22q13.3 deletion syndrome is caused by a deletion near the end of the long (q) arm of chromosome 22. The signs and symptoms of 22q13.3 deletion syndrome are probably related to the loss of multiple genes in this region. The size of the deletion varies among affected individuals.
A ring chromosome 22 can also cause 22q13.3 deletion syndrome. A ring chromosome is a circular structure that occurs when a chromosome breaks in two places, the tips of the chromosome are lost, and the broken ends fuse together. People with ring chromosome 22 have one copy of this abnormal chromosome in some or all of their cells. Researchers believe that several critical genes near the end of the long (q) arm of chromosome 22 are lost when the ring chromosome 22 forms. If one of the chromosome break points is at position 22q13.3, people with ring chromosome 22 have similar signs and symptoms as those with a simple deletion.
Researchers are working to identify all of the genes that contribute to the features of 22q13.3 deletion syndrome. They have determined that the loss of a particular gene on chromosome 22, SHANK3, is likely to be responsible for many of the syndrome's characteristic signs (such as developmental delay, intellectual disability, and impaired speech). Additional genes in the deleted region probably contribute to the varied features of 22q13.3 deletion syndrome.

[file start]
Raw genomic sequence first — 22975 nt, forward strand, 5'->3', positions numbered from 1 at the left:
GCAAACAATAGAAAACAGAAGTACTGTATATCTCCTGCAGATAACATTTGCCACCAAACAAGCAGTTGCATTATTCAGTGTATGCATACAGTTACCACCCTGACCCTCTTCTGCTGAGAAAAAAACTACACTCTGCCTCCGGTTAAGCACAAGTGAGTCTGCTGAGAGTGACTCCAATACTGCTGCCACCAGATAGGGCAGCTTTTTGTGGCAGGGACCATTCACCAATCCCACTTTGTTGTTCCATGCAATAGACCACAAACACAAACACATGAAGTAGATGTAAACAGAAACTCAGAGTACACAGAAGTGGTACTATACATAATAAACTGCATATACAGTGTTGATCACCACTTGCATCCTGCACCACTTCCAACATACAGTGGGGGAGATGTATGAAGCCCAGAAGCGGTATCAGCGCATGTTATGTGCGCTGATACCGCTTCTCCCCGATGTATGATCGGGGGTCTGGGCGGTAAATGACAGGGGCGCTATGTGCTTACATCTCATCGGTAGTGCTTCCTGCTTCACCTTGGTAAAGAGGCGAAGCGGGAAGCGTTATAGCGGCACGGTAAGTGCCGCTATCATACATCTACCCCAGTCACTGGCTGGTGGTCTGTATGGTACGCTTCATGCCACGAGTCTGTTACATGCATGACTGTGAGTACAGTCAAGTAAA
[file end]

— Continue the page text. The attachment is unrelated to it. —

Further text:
Changes involving this chromosome are associated with 22q13.3 deletion syndrome.
Changes in this gene are associated with 22q13.3 deletion syndrome.
Most cases of 22q13.3 deletion syndrome are not inherited. The deletion occurs most often as a random event during the formation of reproductive cells (eggs or sperm) or in early fetal development. Affected people typically have no history of the disorder in their family, though they can pass the chromosome deletion to their children.